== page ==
American International Shipbuilding Corporation photographs of Hog Island shipyard
Held at: Philadelphia History Museum [Contact Us]15 South 7th Street, Philadelphia, PA, 19106
This is a finding aid. It is a description of archival material held at the Philadelphia History Museum. Unless otherwise noted, the materials described below are physically available in their reading room, and not digitally available through the web.
Overview and metadata sections
The United States government created the Emergency Fleet Corporation (EFC) in 1917, just days after entering World War I, and hired the American International Shipbuilding Corporation to build and operate a shipyard for the construction of merchant ships. Hog Island Shipyard, built near Philadelphia, Pennsylvania from December 1917 to Spring 1918, would become the largest shipyard in the world. It spanned 846 acres, with 50 shipways and 250 buildings, at its peak employing 35,000 workers and launching a vessel every 5.5 days. Rather than a traditional shipyard, Hog Island was more an like an assembly center that made use of prefabricated parts mass-produced elsewhere. By the time the yard was closed in 1921, 122 ships had been built there.
The City of Philadelphia purchased the abandoned shipyard in 1930 and used financing from the Works Progress Administration to construct the Philadelphia Municipal Airport on part of that land and nearby Tinicum Township. Another portion of the former island was used as an ammunition depot from 1940 until 1958, when it was converted into a marine petroleum discharging terminal.
Lawrence, John W. "Hog Island." In The Encyclopedia of Greater Philadelphia. Accessed November 21, 2014. http://philadelphiaencyclopedia.org/archive/hog-island/.
Smithsonian National Museum of American History. "Photograph of Hog Island." In the exhibition On the Water. Accessed November 21, 2014. http://amhistory.si.edu/onthewater/collection/TR_335550.2.html.
This collection consists of about 2,000 photographs from de-constructed photo albums created by the American International Shipbuilding Corporation to document the construction of the Hog Island Shipyard (1917-1918) and its operations. The photos are captioned and show images of building roads, trenching for water and sewage pipes, and other infrastructure construction; the shipyard's hospital, training school, offices, and other buildings; the Hog Island Hotel and post office; views of the river and all of the yard's shipways; ships in various building phases and detailed images of shipbuilding techniques and processes using the assembly line and pre-fabricated parts; completed ships, detail shots of various parts of the interior and exterior of completed ships, ship launchings, ships leaving Hog Island, and images of the ships at numerous international ports; and construction workers, ship builders, war veterans, shipyard guards, post office workers, hospital employees, and various other people who worked in the shipyard or on Hog Island.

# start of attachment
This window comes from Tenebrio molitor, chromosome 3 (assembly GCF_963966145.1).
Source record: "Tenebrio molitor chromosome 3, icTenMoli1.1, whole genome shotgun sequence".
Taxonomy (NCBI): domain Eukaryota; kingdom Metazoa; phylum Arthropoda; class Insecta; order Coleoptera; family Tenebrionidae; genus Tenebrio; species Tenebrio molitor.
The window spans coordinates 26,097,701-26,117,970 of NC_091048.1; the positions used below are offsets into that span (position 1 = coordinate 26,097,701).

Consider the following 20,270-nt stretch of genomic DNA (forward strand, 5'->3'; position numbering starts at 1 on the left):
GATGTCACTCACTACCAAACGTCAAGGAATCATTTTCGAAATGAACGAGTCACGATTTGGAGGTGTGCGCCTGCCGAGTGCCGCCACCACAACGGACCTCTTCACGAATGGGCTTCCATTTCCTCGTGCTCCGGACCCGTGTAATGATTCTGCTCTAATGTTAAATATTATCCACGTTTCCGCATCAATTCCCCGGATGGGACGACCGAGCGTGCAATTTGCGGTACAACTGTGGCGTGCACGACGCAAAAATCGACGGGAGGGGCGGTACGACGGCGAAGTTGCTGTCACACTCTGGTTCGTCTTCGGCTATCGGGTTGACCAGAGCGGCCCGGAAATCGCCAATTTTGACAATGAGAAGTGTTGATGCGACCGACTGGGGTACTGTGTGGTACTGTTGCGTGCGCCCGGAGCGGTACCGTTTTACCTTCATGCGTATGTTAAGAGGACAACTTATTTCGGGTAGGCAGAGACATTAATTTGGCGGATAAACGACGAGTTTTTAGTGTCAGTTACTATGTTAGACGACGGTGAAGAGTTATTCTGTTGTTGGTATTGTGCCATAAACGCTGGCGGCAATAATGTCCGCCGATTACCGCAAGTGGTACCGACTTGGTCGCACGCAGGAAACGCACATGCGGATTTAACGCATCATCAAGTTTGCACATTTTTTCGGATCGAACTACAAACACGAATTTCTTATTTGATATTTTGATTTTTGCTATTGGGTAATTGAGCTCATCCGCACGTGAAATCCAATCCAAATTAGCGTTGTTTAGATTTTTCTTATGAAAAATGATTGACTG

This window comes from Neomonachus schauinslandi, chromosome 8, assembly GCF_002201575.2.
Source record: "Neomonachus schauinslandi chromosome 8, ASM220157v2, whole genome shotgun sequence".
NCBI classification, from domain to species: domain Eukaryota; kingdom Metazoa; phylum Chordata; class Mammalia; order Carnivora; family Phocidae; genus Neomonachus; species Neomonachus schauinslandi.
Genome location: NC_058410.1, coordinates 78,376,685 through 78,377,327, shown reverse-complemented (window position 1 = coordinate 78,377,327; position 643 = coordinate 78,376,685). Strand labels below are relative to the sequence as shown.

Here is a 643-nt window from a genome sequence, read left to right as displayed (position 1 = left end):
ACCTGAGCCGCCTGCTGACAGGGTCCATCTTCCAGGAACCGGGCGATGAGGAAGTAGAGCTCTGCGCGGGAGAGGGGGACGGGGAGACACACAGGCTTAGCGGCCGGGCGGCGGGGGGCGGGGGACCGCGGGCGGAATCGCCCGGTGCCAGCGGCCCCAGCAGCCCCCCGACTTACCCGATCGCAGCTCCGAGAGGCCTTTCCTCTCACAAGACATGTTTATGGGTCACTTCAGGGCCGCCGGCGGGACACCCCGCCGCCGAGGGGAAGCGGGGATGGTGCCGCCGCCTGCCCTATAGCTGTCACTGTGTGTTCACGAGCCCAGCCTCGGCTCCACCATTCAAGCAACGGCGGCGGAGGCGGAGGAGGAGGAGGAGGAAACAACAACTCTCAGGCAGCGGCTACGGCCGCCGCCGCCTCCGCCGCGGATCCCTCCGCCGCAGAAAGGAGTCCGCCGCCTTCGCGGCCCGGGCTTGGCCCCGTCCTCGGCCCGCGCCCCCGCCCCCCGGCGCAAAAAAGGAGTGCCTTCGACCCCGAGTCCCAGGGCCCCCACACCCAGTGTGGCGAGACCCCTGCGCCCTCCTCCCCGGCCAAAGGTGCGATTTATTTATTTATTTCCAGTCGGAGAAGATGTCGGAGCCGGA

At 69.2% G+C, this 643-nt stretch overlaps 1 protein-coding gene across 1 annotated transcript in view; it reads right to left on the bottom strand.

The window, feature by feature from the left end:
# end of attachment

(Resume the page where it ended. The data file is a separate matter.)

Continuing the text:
An item level inventory is available on-site. Also associated with this collection is a wooden half-hull model of a ship.
Gift of Federal Maritime Commission, 1939 (accession 39.8)
Summary descriptive information on this collection was compiled in 2012-2014 as part of a project conducted by the Historical Society of Pennsylvania to make better known and more accessible the largely hidden collections of small, primarily volunteer run repositories in the Philadelphia area. The Hidden Collections Initiative for Pennsylvania Small Archival Repositories (HCI-PSAR) was funded by a grant from The Andrew W. Mellon Foundation.
This is a preliminary finding aid. No physical processing, rehousing, reorganizing, or folder listing was accomplished during the HCI-PSAR project.
In some cases, more detailed inventories or finding aids may be available on-site at the repository where this collection is held; please contact Philadelphia History Museum directly for more information.
- Philadelphia History Museum
- Finding Aid Author
- Finding aid prepared by Celia Caust-Ellenbogen and Sarah Leu through the Historical Society of Pennsylvania's Hidden Collections Initiative for Pennsylvania Small Archival Repositories
- This preliminary finding aid was created as part of the Historical Society of Pennsylvania's Hidden Collections Initiative for Pennsylvania Small Archival Repositories. The HCI-PSAR project was made possible by a grant from The Andrew W. Mellon Foundation.
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